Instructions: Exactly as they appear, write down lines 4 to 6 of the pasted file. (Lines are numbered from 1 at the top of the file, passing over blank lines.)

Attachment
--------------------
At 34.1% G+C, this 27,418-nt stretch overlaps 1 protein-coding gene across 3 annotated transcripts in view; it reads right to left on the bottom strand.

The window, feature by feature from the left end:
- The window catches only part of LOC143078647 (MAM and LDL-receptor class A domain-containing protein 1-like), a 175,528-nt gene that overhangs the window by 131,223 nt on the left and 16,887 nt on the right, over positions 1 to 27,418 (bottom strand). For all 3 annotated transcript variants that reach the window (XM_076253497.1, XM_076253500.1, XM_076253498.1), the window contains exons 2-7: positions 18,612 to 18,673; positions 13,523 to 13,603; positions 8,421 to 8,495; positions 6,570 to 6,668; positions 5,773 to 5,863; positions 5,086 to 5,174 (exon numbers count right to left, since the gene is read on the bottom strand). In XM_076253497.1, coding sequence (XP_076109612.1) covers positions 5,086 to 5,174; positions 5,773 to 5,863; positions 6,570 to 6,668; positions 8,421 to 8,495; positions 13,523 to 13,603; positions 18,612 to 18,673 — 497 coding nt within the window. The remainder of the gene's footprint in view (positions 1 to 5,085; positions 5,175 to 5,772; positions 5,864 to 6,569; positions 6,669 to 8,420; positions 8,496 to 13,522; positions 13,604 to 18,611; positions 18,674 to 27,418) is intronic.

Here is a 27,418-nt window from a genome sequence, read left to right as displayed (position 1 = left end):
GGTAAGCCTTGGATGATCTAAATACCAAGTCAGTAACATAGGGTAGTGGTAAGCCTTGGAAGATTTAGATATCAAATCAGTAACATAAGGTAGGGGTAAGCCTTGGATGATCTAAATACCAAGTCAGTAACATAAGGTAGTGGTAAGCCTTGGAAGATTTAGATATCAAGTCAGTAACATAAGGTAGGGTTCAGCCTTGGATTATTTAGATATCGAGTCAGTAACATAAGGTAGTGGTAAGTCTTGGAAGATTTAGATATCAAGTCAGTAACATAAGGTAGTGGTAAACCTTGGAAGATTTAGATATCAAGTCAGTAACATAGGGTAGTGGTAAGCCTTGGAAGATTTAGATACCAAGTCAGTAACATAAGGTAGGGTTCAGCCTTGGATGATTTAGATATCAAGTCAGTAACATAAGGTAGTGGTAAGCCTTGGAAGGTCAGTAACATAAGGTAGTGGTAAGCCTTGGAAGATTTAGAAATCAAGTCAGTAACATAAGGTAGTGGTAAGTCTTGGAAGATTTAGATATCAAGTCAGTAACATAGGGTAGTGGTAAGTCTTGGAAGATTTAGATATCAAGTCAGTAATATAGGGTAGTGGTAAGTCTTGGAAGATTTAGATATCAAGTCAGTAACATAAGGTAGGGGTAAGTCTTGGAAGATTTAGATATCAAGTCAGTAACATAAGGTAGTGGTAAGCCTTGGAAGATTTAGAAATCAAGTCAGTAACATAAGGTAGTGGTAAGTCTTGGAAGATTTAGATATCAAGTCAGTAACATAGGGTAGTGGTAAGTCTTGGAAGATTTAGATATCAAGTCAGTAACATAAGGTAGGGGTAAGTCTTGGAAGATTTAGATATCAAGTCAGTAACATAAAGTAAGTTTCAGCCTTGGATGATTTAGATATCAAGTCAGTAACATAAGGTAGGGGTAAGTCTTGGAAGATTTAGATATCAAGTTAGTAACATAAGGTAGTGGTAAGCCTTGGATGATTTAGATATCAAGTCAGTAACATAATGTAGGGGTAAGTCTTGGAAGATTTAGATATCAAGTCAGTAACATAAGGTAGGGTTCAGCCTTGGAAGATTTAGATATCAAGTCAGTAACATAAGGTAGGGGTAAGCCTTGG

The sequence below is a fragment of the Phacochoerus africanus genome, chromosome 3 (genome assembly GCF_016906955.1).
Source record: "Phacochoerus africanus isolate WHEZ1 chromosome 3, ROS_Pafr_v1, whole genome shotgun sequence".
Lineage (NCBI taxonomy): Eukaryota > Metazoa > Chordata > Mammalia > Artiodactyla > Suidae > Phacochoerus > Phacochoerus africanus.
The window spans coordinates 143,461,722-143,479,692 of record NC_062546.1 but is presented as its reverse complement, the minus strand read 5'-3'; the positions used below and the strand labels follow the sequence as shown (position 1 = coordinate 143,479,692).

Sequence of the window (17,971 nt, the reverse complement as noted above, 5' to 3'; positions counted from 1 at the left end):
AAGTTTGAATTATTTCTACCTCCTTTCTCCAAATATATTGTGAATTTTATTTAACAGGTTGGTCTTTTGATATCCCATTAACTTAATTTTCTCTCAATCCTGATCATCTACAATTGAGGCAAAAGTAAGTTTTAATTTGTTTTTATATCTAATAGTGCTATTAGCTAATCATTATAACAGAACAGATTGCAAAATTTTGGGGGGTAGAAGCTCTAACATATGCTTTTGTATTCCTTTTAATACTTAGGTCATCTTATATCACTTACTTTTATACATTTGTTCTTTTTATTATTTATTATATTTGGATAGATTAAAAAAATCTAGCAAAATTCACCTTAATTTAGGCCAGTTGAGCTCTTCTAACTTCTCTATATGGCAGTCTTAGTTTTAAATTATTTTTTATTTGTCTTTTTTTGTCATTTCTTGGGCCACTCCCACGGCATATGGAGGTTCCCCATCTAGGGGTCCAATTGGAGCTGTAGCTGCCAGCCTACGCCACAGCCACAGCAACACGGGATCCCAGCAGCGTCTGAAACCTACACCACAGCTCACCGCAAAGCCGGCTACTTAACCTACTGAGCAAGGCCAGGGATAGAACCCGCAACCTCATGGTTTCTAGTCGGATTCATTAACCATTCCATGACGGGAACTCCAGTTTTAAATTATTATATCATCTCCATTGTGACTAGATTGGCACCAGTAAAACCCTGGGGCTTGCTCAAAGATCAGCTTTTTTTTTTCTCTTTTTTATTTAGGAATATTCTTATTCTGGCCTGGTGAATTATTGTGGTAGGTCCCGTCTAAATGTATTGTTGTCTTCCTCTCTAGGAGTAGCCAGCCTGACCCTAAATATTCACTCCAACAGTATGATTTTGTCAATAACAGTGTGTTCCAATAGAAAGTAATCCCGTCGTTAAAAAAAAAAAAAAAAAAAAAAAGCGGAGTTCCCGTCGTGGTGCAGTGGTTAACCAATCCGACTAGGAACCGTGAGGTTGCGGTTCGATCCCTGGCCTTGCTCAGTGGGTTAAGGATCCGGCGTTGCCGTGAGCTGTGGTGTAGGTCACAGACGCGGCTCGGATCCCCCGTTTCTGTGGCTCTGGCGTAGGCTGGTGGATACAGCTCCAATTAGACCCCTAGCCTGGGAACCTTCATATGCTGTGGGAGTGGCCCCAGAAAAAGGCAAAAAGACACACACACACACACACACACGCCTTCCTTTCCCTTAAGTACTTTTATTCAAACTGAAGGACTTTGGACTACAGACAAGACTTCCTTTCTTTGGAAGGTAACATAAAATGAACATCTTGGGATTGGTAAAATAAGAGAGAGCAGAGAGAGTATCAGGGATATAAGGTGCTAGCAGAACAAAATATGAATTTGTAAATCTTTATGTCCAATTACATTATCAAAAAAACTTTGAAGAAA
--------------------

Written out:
Here is a 27,418-nt window from a genome sequence, read left to right as displayed (position 1 = left end):
GGTAAGCCTTGGATGATCTAAATACCAAGTCAGTAACATAGGGTAGTGGTAAGCCTTGGAAGATTTAGATATCAAATCAGTAACATAAGGTAGGGGTAAGCCTTGGATGATCTAAATACCAAGTCAGTAACATAAGGTAGTGGTAAGCCTTGGAAGATTTAGATATCAAGTCAGTAACATAAGGTAGGGTTCAGCCTTGGATTATTTAGATATCGAGTCAGTAACATAAGGTAGTGGTAAGTCTTGGAAGATTTAGATATCAAGTCAGTAACATAAGGTAGTGGTAAACCTTGGAAGATTTAGATATCAAGTCAGTAACATAGGGTAGTGGTAAGCCTTGGAAGATTTAGATACCAAGTCAGTAACATAAGGTAGGGTTCAGCCTTGGATGATTTAGATATCAAGTCAGTAACATAAGGTAGTGGTAAGCCTTGGAAGGTCAGTAACATAAGGTAGTGGTAAGCCTTGGAAGATTTAGAAATCAAGTCAGTAACATAAGGTAGTGGTAAGTCTTGGAAGATTTAGATATCAAGTCAGTAACATAGGGTAGTGGTAAGTCTTGGAAGATTTAGATATCAAGTCAGTAATATAGGGTAGTGGTAAGTCTTGGAAGATTTAGATATCAAGTCAGTAACATAAGGTAGGGGTAAGTCTTGGAAGATTTAGATATCAAGTCAGTAACATAAGGTAGTGGTAAGCCTTGGAAGATTTAGAAATCAAGTCAGTAACATAAGGTAGTGGTAAGTCTTGGAAGATTTAGATATCAAGTCAGTAACATAGGGTAGTGGTAAGTCTTGGAAGATTTAGATATCAAGTCAGTAACATAAGGTAGGGGTAAGTCTTGGAAGATTTAGATATCAAGTCAGTAACATAAAGTAAGTTTCAGCCTTGGATGATTTAGATATCAAGTCAGTAACATAAGGTAGGGGTAAGTCTTGGAAGATTTAGATATCAAGTTAGTAACATAAGGTAGTGGTAAGCCTTGGATGATTTAGATATCAAGTCAGTAACATAATGTAGGGGTAAGTCTTGGAAGATTTAGATATCAAGTCAGTAACATAAGGTAGGGTTCAGCCTTGGAAGATTTAGATATCAAGTCAGTAACATAAGGTAGGGGTAAGCCTTGG

The sequence below is a fragment of the Phacochoerus africanus genome, chromosome 3 (genome assembly GCF_016906955.1).